Operation Victor (iii)

This was the Allied overall designation of the strategic plan created by General Douglas MacArthur’s South-East Asia command for the US recapture, within ‘Princeton’, of the southern and central parts of the Philippine islands group by Lieutenant General Walter C. Krueger’s 6th Army and Lieutenant General Robert L. Eichelberger’s 8th Army (1944/45).

The Philippine islands group was intended as the main base area from which the Allies would launch the proposed ‘Downfall’ invasions of the Japanese home islands and so encompass the final defeat of the Japanese empire, so the security of the main islands was important to Allied long-term strategy. But it was also decided that Mindanao island and the smaller islands lying between Luzon and Mindanao (as well as Palawan to the south-west) should be cleared of the scattered garrisons of Lieutenant General Sosaku Suzuki’s 35th Army for additional security and as a means of facilitating the delivery of fuel from Borneo after the capture of its main oil-producing regions in the ‘Oboe’ operations to be undertaken by Lieutenant General Sir Leslie Morshead’s Australian I Corps.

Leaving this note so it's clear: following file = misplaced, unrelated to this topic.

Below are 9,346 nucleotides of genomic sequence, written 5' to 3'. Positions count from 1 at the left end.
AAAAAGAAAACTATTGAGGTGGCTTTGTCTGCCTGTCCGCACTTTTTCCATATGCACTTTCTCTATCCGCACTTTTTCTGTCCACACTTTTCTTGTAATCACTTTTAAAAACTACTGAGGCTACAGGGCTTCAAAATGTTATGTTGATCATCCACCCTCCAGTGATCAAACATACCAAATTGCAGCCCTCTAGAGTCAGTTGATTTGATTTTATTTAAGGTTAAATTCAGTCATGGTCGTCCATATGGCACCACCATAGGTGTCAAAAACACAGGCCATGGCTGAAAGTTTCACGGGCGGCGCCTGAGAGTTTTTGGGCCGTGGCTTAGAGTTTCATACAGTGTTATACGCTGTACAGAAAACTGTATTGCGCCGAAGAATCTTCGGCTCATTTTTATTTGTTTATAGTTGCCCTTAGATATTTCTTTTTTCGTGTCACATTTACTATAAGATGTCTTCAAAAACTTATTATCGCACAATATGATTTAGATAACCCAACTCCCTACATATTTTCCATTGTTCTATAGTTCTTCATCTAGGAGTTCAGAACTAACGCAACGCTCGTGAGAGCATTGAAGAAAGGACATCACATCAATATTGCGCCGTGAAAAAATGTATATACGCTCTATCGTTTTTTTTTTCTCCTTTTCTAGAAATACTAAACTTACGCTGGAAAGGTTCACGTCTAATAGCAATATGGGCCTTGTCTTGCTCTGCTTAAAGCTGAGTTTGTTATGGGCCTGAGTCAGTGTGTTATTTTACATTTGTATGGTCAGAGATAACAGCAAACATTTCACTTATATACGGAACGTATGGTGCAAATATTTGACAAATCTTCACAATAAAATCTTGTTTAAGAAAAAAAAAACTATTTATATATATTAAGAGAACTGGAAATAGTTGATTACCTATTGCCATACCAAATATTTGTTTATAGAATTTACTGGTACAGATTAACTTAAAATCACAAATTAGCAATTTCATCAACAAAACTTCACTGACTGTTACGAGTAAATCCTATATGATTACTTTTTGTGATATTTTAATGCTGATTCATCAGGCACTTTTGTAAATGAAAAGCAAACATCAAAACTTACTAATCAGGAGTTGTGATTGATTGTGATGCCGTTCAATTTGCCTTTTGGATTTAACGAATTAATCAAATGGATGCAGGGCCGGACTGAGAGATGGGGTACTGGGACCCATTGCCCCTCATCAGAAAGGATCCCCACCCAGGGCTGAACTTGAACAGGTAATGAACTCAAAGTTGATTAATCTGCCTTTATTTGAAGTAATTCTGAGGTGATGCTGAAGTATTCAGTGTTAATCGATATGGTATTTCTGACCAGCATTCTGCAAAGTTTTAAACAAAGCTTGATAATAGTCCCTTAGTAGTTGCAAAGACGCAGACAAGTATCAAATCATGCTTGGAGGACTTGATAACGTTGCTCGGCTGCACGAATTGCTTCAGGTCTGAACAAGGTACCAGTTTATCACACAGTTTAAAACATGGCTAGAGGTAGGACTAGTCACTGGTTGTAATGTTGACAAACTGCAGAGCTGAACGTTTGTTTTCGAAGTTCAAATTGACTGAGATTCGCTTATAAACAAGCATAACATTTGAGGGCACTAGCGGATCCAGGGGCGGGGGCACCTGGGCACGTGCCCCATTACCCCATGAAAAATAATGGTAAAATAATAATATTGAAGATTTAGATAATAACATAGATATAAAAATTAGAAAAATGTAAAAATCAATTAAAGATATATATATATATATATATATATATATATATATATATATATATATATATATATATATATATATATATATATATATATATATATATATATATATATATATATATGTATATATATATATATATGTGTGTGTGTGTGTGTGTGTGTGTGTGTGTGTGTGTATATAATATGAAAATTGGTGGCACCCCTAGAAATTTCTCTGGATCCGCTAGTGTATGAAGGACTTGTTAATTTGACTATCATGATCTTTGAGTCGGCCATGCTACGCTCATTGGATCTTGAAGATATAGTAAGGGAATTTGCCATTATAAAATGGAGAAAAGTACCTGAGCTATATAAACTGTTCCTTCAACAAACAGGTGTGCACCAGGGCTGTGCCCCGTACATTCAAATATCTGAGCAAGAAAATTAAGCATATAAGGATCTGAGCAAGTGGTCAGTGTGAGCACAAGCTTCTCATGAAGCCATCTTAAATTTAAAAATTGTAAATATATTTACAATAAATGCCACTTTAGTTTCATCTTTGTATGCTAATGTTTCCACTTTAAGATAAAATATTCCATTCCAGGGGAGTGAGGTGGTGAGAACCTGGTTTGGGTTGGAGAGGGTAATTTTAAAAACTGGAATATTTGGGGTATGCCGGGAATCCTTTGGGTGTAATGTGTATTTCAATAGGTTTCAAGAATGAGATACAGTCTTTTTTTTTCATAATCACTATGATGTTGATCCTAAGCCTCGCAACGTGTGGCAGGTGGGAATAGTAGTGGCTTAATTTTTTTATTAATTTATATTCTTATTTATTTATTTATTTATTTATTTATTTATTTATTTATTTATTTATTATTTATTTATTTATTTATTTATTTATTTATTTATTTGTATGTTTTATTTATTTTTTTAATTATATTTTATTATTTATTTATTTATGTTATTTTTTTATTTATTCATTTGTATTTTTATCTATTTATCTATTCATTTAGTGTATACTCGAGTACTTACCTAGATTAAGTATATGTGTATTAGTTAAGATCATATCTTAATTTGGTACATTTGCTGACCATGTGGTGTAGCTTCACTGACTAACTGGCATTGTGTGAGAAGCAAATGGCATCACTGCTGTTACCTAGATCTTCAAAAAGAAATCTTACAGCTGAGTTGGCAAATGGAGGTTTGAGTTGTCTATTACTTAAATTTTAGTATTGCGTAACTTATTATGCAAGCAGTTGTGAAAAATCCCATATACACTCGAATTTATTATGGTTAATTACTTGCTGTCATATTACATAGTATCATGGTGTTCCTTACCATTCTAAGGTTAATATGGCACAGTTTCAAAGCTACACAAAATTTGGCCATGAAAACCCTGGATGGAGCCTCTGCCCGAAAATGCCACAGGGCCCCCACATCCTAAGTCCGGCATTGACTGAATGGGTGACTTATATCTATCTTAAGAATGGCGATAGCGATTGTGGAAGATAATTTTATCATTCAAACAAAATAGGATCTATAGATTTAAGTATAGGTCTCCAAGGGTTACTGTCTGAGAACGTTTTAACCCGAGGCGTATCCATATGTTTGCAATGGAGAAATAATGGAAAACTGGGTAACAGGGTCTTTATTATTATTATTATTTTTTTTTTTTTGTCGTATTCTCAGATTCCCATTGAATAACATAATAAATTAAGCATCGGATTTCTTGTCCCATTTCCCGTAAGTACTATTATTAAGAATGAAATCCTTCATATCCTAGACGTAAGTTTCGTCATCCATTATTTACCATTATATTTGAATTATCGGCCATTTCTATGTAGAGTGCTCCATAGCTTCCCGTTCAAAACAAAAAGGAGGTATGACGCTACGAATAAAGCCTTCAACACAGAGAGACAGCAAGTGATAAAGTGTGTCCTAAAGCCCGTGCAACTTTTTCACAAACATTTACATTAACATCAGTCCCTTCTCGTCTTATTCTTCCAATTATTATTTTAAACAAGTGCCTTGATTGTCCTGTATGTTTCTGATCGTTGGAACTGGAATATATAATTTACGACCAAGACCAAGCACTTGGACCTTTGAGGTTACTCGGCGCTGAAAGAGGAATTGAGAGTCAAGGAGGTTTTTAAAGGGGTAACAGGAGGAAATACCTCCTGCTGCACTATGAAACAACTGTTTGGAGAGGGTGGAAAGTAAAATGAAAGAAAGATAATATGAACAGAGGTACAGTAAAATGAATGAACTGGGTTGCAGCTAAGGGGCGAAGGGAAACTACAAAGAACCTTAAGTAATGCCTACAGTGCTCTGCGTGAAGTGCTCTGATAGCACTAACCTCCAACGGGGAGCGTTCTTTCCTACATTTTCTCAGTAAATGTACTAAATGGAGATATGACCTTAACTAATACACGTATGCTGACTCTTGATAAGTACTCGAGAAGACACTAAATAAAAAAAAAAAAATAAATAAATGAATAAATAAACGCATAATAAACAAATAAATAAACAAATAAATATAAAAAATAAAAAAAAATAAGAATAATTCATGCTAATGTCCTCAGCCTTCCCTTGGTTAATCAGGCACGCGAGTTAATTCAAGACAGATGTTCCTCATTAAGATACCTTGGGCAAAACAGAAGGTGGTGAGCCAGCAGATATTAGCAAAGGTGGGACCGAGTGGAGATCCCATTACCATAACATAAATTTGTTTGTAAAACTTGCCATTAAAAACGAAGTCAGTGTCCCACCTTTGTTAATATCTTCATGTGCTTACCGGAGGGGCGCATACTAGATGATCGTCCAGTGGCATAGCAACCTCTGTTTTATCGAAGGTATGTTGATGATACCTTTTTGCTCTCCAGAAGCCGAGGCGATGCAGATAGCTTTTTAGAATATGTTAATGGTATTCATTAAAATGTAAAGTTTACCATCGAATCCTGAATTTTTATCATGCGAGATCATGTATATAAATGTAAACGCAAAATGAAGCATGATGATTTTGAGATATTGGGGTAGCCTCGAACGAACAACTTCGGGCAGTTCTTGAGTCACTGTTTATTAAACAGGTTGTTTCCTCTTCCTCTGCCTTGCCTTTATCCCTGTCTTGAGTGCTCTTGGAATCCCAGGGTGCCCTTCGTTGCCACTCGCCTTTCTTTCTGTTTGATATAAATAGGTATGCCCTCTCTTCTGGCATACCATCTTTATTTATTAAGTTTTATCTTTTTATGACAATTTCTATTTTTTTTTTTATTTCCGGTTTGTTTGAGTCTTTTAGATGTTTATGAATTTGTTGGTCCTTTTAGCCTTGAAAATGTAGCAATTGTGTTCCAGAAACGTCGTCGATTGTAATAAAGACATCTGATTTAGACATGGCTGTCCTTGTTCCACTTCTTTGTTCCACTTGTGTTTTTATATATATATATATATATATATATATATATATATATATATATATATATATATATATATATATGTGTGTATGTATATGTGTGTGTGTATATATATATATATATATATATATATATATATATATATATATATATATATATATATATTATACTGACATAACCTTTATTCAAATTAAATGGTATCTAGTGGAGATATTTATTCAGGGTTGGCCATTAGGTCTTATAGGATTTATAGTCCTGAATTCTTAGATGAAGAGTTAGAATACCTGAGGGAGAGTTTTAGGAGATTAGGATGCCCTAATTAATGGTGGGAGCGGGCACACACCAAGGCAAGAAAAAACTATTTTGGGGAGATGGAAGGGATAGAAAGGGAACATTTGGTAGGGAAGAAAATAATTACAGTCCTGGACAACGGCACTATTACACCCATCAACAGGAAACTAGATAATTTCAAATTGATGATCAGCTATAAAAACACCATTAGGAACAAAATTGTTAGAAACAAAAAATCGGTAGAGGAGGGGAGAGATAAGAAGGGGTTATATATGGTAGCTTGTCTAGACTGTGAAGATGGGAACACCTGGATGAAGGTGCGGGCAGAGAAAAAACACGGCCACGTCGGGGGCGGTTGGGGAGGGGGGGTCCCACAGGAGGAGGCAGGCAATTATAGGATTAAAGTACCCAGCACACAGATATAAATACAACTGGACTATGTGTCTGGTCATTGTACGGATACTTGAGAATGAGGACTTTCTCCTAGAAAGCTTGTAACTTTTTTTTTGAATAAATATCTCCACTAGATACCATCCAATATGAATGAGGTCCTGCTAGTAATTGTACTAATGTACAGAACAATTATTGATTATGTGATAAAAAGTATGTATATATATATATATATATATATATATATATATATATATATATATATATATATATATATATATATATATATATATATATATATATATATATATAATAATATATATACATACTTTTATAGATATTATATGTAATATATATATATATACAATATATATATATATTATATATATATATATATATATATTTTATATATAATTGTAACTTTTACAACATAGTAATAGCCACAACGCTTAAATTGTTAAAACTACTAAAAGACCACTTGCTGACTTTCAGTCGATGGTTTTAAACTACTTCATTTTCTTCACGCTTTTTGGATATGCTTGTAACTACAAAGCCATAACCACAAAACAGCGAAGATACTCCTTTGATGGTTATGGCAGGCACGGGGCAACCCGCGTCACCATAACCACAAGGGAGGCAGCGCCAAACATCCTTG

The formation allocated the primary operational responsibility for ‘Victor’ was Eichelberger’s 8th Army under MacArthur’s overall control, with Vice Admiral Thomas C. Kinkaid’s 7th Fleet as its naval and amphibious support element. US plans had initially called for the isolation rather than the reduction of these Japanese-held islands (except by Filipino forces), but on 6 February MacArthur ordered Eichelberger to begin ‘Victor’, and this modification to the overall strategic plan was accepted by the US Joint Chiefs-of-Staff on 3 April.